NO LOAD MUTUAL FUND

 No load mutual fund means that the funds which do not charge any type of sales load. A no-load mutual fund may charge other fees that are not sales loads, such as purchase fees, redemption fees, and account fees etc.

 O 

OBJECTIVE (MUTUAL FUNDS)

 The fund's investment strategy and the categorization as stated in the prospectus. There are more than 20 standardized categories of funds.

 OPTION

 Is a contract that grants the buyer the right, but not the obligation, to buy (a call option) or sell (a put option) commodity or financial security at a specified price on or before a given date. Investors, not companies, issue options. Investors who purchase call options bet the stock will be worth more than the price set by the option (the strike price), plus the price they paid for the option itself. Buyers of put options bet the stock’s price will go down below the price set by the option.

 OTHER CURRENT ASSETS

 Value of non-cash assets, including prepaid expenses and accounts receivable, due within 1 year.

 OTHER SOURCES

 Amount of funds generated during the period from operations by sources other than depreciation or deferred taxes such as funds generated from changes in working capital and these forms are part of Free Cash Flow calculation.

 OUT OF THE MONEY

 A call option is out-of-the-money if the strike price is greater than the market price of the underlying security. A put option is out-of-the-money if the strike price is less than the market price of the underlying security.

 OVERBOUGHT/OVERSOLD INDICATOR

 The indicator that attempts to define when prices have moved too far and too fast in either direction and thus are vulnerable to reaction are referred to as Overbought/ Oversold position.

 P 

PAYMENT DATE

 The date on which a declared stock dividend or a bond interest coupon is scheduled to be paid is termed as Payment Date.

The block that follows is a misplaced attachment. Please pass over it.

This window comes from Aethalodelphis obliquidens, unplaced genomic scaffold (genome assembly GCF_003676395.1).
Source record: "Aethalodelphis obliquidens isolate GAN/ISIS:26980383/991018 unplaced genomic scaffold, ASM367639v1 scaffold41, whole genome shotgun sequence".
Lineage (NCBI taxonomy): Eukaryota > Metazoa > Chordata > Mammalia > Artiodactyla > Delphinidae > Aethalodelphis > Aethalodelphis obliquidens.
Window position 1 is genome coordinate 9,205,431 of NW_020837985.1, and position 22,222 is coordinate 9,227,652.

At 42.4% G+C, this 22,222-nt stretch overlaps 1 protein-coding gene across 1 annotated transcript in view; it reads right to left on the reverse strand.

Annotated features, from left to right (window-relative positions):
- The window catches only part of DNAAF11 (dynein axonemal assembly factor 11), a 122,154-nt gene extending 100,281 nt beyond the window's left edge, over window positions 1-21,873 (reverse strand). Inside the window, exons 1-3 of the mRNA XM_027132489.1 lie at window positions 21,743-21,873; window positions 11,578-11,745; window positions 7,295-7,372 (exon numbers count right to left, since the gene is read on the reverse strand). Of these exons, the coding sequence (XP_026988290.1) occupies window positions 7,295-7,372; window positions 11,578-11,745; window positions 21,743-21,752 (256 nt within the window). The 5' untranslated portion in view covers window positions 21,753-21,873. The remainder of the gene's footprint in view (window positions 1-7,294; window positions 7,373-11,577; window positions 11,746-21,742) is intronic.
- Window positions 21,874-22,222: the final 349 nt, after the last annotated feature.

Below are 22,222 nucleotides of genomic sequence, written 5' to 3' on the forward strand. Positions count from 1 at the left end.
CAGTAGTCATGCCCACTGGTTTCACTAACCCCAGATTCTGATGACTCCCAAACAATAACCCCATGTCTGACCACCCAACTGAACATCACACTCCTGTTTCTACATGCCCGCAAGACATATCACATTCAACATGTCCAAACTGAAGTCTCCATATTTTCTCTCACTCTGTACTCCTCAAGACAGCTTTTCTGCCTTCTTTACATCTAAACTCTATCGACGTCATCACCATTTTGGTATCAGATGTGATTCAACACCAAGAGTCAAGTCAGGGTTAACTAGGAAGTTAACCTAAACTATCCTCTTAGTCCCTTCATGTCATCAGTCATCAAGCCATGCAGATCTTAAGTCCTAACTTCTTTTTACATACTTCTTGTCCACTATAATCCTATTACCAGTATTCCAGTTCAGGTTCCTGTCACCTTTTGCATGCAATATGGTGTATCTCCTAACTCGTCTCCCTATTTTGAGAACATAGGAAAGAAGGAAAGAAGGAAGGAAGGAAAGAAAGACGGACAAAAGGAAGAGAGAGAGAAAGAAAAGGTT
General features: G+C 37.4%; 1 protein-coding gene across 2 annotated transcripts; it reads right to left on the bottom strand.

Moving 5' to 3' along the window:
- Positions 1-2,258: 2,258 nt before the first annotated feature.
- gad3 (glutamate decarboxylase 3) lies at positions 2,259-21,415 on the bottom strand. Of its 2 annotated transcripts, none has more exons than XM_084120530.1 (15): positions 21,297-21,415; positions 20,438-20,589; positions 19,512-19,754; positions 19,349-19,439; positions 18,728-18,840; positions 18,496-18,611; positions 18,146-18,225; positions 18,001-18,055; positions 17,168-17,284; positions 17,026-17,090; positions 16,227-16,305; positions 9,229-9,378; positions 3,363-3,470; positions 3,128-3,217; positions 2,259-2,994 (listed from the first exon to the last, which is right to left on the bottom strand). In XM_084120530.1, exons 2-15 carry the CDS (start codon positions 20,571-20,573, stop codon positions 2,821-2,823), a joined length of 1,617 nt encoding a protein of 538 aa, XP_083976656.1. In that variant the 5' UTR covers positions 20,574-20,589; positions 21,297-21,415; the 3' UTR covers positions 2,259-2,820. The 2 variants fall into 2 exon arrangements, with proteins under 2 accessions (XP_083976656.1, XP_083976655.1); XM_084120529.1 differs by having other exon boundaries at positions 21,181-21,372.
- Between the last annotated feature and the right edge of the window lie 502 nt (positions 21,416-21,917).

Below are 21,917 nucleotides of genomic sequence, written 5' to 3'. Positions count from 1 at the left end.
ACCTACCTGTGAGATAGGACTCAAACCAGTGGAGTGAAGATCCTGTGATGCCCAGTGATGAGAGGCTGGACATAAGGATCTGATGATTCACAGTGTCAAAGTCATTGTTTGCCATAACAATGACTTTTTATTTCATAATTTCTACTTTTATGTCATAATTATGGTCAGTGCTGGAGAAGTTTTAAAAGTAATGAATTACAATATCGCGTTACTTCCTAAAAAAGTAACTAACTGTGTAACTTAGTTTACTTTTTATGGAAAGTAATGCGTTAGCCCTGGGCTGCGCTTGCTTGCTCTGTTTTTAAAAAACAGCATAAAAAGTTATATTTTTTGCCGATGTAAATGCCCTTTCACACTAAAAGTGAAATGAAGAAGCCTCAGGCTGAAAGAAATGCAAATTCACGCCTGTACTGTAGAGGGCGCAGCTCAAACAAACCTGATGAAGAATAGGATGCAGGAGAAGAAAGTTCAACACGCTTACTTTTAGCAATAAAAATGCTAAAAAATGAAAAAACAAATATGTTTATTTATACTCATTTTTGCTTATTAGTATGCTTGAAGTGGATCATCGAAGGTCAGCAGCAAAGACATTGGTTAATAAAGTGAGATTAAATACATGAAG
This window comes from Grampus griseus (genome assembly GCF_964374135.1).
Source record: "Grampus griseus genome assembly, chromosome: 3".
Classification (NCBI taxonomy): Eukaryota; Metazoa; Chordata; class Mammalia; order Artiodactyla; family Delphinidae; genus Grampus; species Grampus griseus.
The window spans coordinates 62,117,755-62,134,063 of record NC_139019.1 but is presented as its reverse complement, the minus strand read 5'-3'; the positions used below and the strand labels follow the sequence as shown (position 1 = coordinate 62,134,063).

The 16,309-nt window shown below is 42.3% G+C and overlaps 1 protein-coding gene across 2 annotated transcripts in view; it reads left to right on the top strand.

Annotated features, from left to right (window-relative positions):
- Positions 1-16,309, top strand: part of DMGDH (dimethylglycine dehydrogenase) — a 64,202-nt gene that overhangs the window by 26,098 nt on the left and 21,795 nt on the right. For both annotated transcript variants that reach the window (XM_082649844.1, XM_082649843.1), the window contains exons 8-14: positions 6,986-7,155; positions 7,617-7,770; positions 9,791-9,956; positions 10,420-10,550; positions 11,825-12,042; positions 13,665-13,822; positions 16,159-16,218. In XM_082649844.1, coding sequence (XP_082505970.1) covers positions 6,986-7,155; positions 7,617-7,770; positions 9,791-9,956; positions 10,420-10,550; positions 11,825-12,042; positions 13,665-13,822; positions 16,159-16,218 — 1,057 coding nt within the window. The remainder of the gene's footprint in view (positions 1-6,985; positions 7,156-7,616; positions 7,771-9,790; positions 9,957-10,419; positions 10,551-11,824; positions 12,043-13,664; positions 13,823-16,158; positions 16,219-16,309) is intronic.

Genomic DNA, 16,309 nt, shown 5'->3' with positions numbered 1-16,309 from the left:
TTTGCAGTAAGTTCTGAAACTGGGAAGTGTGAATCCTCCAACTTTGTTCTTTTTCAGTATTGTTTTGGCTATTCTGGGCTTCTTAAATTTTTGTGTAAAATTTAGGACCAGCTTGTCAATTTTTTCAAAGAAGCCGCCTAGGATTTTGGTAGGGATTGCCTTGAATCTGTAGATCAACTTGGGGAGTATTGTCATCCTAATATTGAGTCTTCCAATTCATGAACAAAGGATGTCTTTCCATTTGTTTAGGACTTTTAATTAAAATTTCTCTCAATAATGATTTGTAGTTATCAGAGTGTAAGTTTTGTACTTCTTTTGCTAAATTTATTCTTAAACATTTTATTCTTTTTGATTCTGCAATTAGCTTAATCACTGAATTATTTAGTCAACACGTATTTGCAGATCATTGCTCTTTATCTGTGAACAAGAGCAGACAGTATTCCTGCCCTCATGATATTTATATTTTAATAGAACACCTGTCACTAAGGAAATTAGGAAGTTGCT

PREFERRED STOCK

 A security that shows ownership in a corporation and gives the holder a claim, prior to the claim of common stockholders, on earnings and also generally on assets in the event of liquidation are known as Preferred Stock. Mostly preferred stock pays fixed dividend as a percentage of a par value. This stock does not usually carry voting rights.

 PRICES

 It is the price of a share of common stock on the date shown. Highs and lows are based on the highest and lowest intraday trading price.

 PRICE/BOOK RATIO

 The ratio that compares a stock's market value to the value of total assets less total liabilities (book value) is called Price/Book Ratio. It is determined by dividing current price by common stockholder’s equity per share (book value), adjusted for stock splits. It also called Market-to-Book.

 PRICE/EARNINGS RATIO

 Shows the "multiple" of earnings at which a stock sells. It is determined by dividing current price by current earnings per share. Earnings per share for the P/E ratio are determined by dividing earnings for past 12 months by the number of common shares outstanding. Higher "multiple" means investors have higher expectations for future growth, and have bid up the stock's price. The Price Earnings Ratio is calculated as per following formulae:

PRICE/SALES RATIO

It is determined by dividing stock's current price by revenue per share. Revenue per share for the P/S ratio is determined by dividing revenue for past 12 months by number of shares outstanding.

PRIMARY MARKET

The first buyer of a newly issued security buys that security in the primary market. All subsequent trading of those securities is done in the secondary market.

PROFIT MARGIN

Profit Margin is an Indicator of being profitable. It is determined by dividing net income by revenue for the same 12-month period. Result is shown as a percentage.

PROGRAM TRADING

Trades based on signals from computer programs, usually entered directly from the trader's computer to the market's computer system and executed automatically.

PROSPECTUS

Formal written document to sell securities that describes the plan for a proposed business enterprise, or the facts concerning an existing one, which an investor needs to, make an informed decision. Prospectuses are used by Mutual Funds to describe the fund objectives, risks and other essential information.

PUBLIC APPEARANCE

Public appearance means any participation by a research analyst in a seminar, forum (including an interactive electronic forum), or radio or television or other interview, in which the research analyst makes a specific recommendation or provides information reasonably sufficient upon which to base an investment decision about a security or an issuer.

PUT OPTION

An option contract that gives the holder the right to sell a certain quantity of an underlying security to the writer of the option, at a specified price (strike price) up to a specified date (expiration date of the contract); here it is also called ‘put’.

Q 

QUOTATION

The actual price or the bid or ask price of either cash commodities or futures contracts.

QUICK RATIO